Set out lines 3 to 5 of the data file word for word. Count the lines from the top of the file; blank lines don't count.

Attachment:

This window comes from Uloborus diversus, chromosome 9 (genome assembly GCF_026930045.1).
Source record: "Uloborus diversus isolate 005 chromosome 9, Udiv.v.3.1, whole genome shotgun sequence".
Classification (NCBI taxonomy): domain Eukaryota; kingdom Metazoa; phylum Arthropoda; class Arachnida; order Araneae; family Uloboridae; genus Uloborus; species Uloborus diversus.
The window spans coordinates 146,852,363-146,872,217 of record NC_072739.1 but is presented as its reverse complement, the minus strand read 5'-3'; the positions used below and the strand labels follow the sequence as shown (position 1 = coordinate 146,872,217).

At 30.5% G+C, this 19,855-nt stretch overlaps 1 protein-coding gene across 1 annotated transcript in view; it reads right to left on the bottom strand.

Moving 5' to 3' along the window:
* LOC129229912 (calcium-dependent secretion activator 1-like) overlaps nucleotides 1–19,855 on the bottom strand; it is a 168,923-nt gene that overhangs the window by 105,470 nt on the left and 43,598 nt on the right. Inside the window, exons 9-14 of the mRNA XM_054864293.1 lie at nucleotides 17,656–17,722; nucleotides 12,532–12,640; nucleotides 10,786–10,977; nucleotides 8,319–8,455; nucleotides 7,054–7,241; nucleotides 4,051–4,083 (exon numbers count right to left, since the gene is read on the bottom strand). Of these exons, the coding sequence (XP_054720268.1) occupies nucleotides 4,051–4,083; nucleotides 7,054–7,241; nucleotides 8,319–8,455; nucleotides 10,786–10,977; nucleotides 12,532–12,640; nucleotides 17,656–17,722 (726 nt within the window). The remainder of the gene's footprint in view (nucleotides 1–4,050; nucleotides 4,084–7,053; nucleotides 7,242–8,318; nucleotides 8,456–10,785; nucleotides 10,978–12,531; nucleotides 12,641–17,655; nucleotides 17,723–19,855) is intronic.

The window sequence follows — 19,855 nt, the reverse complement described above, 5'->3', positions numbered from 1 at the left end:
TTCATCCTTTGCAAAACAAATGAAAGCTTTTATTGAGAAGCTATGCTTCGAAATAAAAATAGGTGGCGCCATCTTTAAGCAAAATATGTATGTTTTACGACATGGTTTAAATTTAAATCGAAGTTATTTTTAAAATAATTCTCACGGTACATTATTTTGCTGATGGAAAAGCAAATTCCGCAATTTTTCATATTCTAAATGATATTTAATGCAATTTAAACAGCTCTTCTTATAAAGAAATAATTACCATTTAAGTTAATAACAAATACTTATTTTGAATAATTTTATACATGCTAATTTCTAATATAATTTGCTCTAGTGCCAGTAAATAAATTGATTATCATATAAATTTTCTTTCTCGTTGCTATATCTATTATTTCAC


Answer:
Classification (NCBI taxonomy): domain Eukaryota; kingdom Metazoa; phylum Arthropoda; class Arachnida; order Araneae; family Uloboridae; genus Uloborus; species Uloborus diversus.
The window spans coordinates 146,852,363-146,872,217 of record NC_072739.1 but is presented as its reverse complement, the minus strand read 5'-3'; the positions used below and the strand labels follow the sequence as shown (position 1 = coordinate 146,872,217).

At 30.5% G+C, this 19,855-nt stretch overlaps 1 protein-coding gene across 1 annotated transcript in view; it reads right to left on the bottom strand.